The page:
- In north eastern Ethiopia - Afar Region - We worked on water and sanitation projects such as the construction of new water points, and the expansion and rehabilitation of existing water points. We also supported hygiene promotion and access to sanitation through Adigrat Diocese Catholic Secretariat.
Our partners supported 3,717 households affected by the drought, equivalent to 15,000 people. They were also planning to reach 25,000 people with access to clean water.
- In central and southern Ethiopia - We worked through two Catholic and one government health clinics experienced in working on nutrition – helping under-fives, pregnant and breast-feeding women in Hosanna. We also supported the Diocese of Soddo with emergency seeds in the SNNP region. Further south in Borena zone of Oromia Region we worked with partner Action for Development (AFD) to support pastoralist communities.
What were the humanitarian needs?
- Malnutrition - According to the National Disaster Risk Management (NDRM) and the UN Office for the Coordination of Humanitarian Affairs (UN OCHA) as of 10 May 2016 moderate to acute malnutrition levels increased from 1.7 million to 2.5 million, as mothers and their babies’ arrivals increase at therapeutic feeding clinics.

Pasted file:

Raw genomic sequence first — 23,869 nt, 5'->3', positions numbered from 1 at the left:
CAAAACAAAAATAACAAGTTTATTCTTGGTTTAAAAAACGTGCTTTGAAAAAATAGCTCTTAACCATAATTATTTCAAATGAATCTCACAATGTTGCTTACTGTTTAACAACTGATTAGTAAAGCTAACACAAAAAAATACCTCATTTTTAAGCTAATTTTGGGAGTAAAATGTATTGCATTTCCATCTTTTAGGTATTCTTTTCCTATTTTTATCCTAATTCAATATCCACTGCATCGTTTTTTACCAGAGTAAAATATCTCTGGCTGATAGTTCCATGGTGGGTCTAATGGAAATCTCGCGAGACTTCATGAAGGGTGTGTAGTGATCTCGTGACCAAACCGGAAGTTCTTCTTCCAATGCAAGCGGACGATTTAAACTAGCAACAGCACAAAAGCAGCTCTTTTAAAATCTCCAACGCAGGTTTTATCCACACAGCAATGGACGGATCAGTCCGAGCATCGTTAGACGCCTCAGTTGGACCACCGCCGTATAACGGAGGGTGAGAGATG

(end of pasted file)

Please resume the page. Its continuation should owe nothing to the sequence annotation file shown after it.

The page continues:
- Farmers - More than 85 per cent of the population live in rural areas as subsistence farmers cultivating rain fed agricultural crops, such as barley and wheat. During a good season, farmers would be able to grow enough to last into the next planting season. But the drought meant that any reserves they may have had, were gone.
- Pastoralists - The failed rains caused scarcity of pasture and water for livestock, and consequently many animals died. For pastoralist communities, livestock are like a living bank, so families also require fodder to keep their animals alive.
Who were CAFOD’s partners?
We worked with the Ethiopian Catholic Church, members of the Caritas network SCIAF (Scotland) and Trócaire (Ireland), and local secular partners. Our partners reached vulnerable people in communities, and were able to save lives with the emergency aid that families need.
Watch updates on the Ethiopia drought from CAFOD's Nana Anto-Awuakye
Where did the money from the East Africa Crisis Appeal go to?